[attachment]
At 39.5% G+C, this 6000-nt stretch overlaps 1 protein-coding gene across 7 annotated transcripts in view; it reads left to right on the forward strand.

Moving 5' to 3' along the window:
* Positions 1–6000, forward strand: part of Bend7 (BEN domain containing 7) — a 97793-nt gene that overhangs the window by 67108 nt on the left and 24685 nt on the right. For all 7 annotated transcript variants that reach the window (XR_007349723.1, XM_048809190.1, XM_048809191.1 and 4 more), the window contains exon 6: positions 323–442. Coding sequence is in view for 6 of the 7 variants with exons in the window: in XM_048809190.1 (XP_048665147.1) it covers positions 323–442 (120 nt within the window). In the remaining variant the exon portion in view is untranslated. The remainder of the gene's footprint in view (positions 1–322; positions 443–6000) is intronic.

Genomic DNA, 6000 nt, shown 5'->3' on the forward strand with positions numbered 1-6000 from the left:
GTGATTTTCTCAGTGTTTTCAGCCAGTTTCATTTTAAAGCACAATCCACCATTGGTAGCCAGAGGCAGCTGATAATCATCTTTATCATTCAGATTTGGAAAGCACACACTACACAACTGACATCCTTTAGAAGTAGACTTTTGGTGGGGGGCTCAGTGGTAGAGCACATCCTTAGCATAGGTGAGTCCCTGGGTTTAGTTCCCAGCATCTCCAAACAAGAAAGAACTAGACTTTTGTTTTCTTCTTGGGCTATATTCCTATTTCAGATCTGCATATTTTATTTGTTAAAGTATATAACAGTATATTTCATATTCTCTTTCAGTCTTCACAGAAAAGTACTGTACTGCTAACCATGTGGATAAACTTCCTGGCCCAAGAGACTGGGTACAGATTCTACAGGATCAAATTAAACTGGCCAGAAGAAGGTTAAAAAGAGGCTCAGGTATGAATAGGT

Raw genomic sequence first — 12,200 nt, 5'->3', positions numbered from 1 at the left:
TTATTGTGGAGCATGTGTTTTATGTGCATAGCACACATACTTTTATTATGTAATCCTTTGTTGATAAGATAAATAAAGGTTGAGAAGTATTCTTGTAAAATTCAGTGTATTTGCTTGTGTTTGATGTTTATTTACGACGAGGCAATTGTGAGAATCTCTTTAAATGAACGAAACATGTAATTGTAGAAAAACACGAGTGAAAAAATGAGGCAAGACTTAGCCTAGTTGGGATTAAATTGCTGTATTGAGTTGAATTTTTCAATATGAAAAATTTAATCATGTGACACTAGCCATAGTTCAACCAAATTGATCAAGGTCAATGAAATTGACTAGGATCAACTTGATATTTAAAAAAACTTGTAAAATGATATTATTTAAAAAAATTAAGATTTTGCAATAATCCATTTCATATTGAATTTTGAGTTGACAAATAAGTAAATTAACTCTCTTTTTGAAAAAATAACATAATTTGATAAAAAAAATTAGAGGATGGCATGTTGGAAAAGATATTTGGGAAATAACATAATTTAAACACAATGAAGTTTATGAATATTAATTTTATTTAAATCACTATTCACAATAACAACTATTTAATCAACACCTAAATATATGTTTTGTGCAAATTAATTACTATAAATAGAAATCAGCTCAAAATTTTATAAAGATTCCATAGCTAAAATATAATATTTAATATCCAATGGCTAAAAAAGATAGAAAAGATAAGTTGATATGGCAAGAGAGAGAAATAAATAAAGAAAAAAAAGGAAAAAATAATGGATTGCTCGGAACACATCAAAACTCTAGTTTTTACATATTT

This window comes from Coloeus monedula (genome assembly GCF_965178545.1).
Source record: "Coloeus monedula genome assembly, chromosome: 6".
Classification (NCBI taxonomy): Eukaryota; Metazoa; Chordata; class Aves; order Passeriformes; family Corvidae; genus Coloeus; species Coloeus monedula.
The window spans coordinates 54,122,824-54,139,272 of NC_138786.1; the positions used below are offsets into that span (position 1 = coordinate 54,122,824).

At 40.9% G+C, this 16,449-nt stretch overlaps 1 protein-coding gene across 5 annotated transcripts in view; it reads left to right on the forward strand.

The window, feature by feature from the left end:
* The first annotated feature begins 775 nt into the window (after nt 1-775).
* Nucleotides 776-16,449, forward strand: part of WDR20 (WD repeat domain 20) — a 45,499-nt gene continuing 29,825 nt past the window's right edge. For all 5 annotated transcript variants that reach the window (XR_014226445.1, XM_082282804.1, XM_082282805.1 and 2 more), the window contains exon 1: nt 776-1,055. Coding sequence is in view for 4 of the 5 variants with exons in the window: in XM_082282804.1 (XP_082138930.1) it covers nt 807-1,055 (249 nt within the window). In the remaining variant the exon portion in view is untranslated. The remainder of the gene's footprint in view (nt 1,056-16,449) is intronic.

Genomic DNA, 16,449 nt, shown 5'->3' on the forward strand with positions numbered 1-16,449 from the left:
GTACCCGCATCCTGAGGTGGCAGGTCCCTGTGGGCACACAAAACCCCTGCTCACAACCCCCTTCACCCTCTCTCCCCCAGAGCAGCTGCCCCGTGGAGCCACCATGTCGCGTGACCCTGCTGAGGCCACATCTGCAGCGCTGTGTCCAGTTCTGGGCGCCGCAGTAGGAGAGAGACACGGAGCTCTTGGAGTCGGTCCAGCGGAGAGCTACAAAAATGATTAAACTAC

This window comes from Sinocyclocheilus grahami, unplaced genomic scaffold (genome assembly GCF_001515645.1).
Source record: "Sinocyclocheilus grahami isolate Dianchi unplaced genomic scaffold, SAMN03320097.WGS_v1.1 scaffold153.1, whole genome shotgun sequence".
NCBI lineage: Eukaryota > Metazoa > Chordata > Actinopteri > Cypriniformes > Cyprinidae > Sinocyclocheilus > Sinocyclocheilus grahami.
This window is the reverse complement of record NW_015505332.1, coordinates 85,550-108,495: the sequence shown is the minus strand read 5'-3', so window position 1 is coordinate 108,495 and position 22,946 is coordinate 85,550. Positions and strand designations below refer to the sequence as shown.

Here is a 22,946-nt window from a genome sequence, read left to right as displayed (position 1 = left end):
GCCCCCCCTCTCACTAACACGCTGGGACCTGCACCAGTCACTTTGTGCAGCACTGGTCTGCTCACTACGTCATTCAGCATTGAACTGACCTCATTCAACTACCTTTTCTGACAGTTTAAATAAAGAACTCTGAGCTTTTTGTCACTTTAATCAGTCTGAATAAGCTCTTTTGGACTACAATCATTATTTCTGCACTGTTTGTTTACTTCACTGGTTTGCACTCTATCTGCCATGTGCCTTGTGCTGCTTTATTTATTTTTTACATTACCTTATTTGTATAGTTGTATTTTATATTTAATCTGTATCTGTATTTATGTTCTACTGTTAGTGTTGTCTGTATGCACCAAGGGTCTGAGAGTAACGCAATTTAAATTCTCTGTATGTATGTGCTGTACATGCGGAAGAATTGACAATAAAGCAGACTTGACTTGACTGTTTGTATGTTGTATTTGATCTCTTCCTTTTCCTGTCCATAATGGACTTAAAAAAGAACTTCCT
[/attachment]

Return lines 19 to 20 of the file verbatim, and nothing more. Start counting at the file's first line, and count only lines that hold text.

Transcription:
Source record: "Sinocyclocheilus grahami isolate Dianchi unplaced genomic scaffold, SAMN03320097.WGS_v1.1 scaffold153.1, whole genome shotgun sequence".
NCBI lineage: Eukaryota > Metazoa > Chordata > Actinopteri > Cypriniformes > Cyprinidae > Sinocyclocheilus > Sinocyclocheilus grahami.